- Zayn says he doesn't want to be part of a power couple.
- His relationship with Gigi Hadid is completely normal, and they do a *lot* of cooking.
- He'd prefer not to be defined by his cultural background.
- He was racially profiled in the early days of One Direction.
Look up "power couple" in the dictionary, and you'll probably come across a photo of Zayn Malik and Gigi Hadid. But the One Direction star isn't particularly comfortable with that label because—turns out—he and Hadid are pretty normal behind closed doors.
"I can understand how it can look, that you've got these two people in a 'power couple,'" Zayn said during a recent interview with the Evening Standard. "That's not something I want to be a part of. I'm with her because I like her and I hope she's with me because she likes me. When we come home, we don't really talk about that shit. We just spend time together as a normal couple, cook food, watch TV, have a laugh. I've got into a thing of cooking pies recently. I cook a mean chicken and sweetcorn pie, with Alfredo sauce. I make my own pastry, roll it out and everything."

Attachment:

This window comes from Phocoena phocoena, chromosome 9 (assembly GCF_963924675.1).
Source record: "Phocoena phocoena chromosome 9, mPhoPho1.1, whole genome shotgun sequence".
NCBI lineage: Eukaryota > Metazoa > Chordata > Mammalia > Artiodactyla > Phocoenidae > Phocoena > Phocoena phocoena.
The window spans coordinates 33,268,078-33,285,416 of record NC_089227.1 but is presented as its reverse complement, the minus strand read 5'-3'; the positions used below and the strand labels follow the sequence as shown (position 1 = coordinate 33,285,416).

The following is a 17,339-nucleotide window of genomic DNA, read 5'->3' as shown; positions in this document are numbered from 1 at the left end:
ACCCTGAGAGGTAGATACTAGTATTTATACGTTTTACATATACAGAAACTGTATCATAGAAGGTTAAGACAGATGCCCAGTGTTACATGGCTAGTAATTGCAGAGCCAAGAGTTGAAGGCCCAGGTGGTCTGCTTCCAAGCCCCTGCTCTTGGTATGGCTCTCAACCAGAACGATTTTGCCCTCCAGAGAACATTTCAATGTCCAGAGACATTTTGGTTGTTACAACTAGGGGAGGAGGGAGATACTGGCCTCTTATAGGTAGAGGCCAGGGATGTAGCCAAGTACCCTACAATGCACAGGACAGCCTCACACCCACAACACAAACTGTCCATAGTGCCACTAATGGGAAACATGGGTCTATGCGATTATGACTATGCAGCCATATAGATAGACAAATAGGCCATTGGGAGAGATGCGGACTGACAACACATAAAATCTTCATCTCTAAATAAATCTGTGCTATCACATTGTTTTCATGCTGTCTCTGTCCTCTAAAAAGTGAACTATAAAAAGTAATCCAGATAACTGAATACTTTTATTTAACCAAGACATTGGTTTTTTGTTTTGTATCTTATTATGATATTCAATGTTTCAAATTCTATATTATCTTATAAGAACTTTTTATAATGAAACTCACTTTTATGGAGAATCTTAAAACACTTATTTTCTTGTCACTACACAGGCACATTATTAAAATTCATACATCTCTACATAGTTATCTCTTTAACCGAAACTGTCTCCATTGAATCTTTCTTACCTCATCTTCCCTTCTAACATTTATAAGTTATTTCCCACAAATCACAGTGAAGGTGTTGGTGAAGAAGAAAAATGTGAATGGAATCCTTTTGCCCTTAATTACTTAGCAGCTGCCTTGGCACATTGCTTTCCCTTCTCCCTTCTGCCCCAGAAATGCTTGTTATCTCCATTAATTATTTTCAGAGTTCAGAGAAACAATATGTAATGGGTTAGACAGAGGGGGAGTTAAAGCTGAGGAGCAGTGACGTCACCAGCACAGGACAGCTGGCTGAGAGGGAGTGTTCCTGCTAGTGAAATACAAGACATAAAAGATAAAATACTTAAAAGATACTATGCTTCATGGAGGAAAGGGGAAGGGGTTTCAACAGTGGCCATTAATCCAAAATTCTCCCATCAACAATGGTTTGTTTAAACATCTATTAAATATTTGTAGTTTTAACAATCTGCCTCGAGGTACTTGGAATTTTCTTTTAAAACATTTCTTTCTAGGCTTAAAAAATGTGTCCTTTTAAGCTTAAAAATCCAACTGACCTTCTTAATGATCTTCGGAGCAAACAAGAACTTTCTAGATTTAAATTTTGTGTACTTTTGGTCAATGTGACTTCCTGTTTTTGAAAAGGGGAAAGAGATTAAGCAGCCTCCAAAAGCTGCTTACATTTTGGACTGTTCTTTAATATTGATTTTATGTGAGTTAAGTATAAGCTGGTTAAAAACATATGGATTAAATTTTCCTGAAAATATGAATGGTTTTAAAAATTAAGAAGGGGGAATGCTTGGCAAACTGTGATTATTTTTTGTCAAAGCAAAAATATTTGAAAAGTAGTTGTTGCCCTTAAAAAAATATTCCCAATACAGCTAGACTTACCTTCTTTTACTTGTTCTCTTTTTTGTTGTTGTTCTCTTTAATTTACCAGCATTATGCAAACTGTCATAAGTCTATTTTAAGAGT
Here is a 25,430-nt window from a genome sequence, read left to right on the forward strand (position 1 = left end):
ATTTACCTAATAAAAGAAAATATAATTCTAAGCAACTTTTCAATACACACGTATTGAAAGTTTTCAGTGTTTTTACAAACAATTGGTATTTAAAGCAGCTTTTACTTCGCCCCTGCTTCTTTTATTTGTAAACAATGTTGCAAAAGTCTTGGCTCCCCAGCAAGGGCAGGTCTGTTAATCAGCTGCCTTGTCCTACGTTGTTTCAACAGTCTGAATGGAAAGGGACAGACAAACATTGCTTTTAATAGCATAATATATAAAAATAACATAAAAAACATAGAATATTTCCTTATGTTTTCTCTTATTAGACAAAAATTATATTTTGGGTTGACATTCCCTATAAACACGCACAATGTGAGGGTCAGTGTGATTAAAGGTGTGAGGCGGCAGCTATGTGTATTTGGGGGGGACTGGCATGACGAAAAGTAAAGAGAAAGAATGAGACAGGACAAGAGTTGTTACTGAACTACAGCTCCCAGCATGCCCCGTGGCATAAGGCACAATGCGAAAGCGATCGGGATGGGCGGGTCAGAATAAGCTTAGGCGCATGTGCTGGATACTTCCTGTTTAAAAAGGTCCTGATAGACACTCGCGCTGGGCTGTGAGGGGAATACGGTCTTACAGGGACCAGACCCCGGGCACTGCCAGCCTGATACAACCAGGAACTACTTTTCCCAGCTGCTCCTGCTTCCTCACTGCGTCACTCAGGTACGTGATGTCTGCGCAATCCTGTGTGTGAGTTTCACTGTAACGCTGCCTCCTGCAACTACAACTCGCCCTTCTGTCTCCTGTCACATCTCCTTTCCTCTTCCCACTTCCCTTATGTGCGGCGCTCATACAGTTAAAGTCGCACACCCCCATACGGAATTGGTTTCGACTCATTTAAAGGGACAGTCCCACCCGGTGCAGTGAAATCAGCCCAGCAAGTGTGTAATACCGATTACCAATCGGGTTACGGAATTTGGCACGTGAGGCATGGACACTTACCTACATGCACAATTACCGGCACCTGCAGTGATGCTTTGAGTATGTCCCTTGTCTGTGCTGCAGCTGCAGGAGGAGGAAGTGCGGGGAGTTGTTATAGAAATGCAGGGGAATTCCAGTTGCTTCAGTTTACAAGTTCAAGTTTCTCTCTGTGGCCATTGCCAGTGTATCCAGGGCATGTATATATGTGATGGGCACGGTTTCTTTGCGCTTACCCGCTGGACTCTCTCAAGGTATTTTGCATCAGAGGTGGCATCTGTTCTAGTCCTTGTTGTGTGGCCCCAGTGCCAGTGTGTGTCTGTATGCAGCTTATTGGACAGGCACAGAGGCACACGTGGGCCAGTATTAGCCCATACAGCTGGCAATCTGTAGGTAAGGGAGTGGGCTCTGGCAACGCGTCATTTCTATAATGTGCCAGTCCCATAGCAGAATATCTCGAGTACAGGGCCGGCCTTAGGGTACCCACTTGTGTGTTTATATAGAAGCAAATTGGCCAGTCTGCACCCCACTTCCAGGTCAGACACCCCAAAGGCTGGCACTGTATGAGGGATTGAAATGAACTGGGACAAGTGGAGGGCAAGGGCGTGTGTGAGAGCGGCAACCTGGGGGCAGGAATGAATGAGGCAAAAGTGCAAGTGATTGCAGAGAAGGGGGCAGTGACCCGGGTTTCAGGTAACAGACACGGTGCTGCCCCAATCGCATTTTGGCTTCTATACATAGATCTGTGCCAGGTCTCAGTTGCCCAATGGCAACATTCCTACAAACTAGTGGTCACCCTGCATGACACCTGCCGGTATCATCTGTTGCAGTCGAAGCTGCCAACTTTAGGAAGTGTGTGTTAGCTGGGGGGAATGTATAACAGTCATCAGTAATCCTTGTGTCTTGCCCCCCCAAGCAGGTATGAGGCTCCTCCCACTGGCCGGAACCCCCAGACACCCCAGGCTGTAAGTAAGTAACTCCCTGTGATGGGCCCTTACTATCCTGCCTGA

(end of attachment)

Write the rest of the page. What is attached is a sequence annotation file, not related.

That said, privacy is an issue in their relationship—especially in New York City (where Hadid lives). "In New York, you can sometimes get out in the early hours of the morning for a walk," he says. "But there's no underground parking here, no escape routes. So they're going to get pictures, they're going to find you. In LA, it's more catered to these things—you've got back entrances and that."
The newly minted solo artist also spoke at length about his Muslim upbringing, saying he was "raised in the Islamic faith, so it will always be with me," but that he doesn't "want to be defined by my religion or my cultural background." He even recounted an experience with racial profiling back in his 1D days:
"The first time I came to America, I had three security checks before I got on the plane; first they said that I'd been randomly selected, and then they said it was something to do with my name, it was flagging something on their system...Then when I landed, it was like a movie. They kept me there for three hours, questioning me about all kinds of crazy stuff. I was 17, my first time in America, jet-lagged off the plane, confused. The same thing happened the next time too."